Forums > MaxMSP

Patch veeery slow to behave smoothly

February 24, 2012 | 5:48 pm

Hi all!
I have something like 280 loadbangs in my patch, and i thing this is the reason why it starts reacting properly after more than 60000 milliseconds. Which I know you know is a minute ;-)

I wish to have just onebang which drives sequentially the other ones,as i read this could speed up performance.
But If everything was in the same window, no problem: just a [t b b b b b b etc.] would have done it. But what if I have multiple subpatchers (so no direct patchords)? I don’t know what’s the best way to efficiently do that.

Ah… and I *hope* the slowdown is a loading issue and not another one…: 280 loadbangs to trigger in order is not a very fun game ;-)
Any tip?


February 24, 2012 | 6:26 pm

In my biggest patch, I adopted a scheme that works pretty well for me.
In the upper left corner of my top-level patch, I have a sub-patcher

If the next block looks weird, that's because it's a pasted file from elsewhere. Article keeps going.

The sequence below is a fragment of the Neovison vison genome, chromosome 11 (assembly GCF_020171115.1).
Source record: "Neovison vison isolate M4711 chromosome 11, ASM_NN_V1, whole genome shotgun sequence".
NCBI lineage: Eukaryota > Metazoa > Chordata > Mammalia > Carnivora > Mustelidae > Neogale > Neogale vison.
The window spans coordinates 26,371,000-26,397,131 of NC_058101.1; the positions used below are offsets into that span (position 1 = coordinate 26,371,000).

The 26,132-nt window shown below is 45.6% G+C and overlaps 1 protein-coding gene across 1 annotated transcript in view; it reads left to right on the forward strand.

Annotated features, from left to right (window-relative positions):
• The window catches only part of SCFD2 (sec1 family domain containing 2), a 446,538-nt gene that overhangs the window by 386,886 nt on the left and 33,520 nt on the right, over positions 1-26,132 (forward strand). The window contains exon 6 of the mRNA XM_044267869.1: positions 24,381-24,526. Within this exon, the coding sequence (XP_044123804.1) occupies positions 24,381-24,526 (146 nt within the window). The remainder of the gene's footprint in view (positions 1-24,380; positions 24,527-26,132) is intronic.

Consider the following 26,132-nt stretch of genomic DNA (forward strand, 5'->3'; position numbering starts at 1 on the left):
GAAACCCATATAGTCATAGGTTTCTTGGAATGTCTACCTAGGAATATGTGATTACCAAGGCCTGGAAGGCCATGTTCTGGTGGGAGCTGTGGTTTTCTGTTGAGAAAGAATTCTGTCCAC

that receives a loadbang, and starts a process of counting to 100,
driven by a metro. I distribute this value via [s LoadPercent]. Then
in all my abstractions, bpatchers, and subpatchers, I have an [r
LoadPercent] and fire off my local initialization when the LoadPercent
exceeds some threshold.

This way I can determine the order in which things get initialized,
across a giant, sprawling, patch.

It adds a little time to my startup, but everything always starts up
in the proper order.

February 24, 2012 | 7:49 pm


February 24, 2012 | 11:45 pm

nice, indeed!
looks like a lot of different [>] made one by one, if I get it right

February 25, 2012 | 12:31 am

They probably don’t all need to be at different times, but yeah.

February 25, 2012 | 10:13 am

My implementation of Chris Muirs suggestion:

Save abstraction as "loadpercent.maxpat":

– Pasted Max Patch, click to expand. –

The loadpercent sender patch:

– Pasted Max Patch, click to expand. –

March 25, 2012 | 8:11 pm

how did you know how to use patches attributes like – sel #1? is it discussed in some help file?

March 25, 2012 | 8:54 pm

#1 is not strictly speaking an attribute, but rather an argument.

See Max Basic Tutorial 15 – Abstractions

March 28, 2012 | 11:08 am

thanks! thats great!

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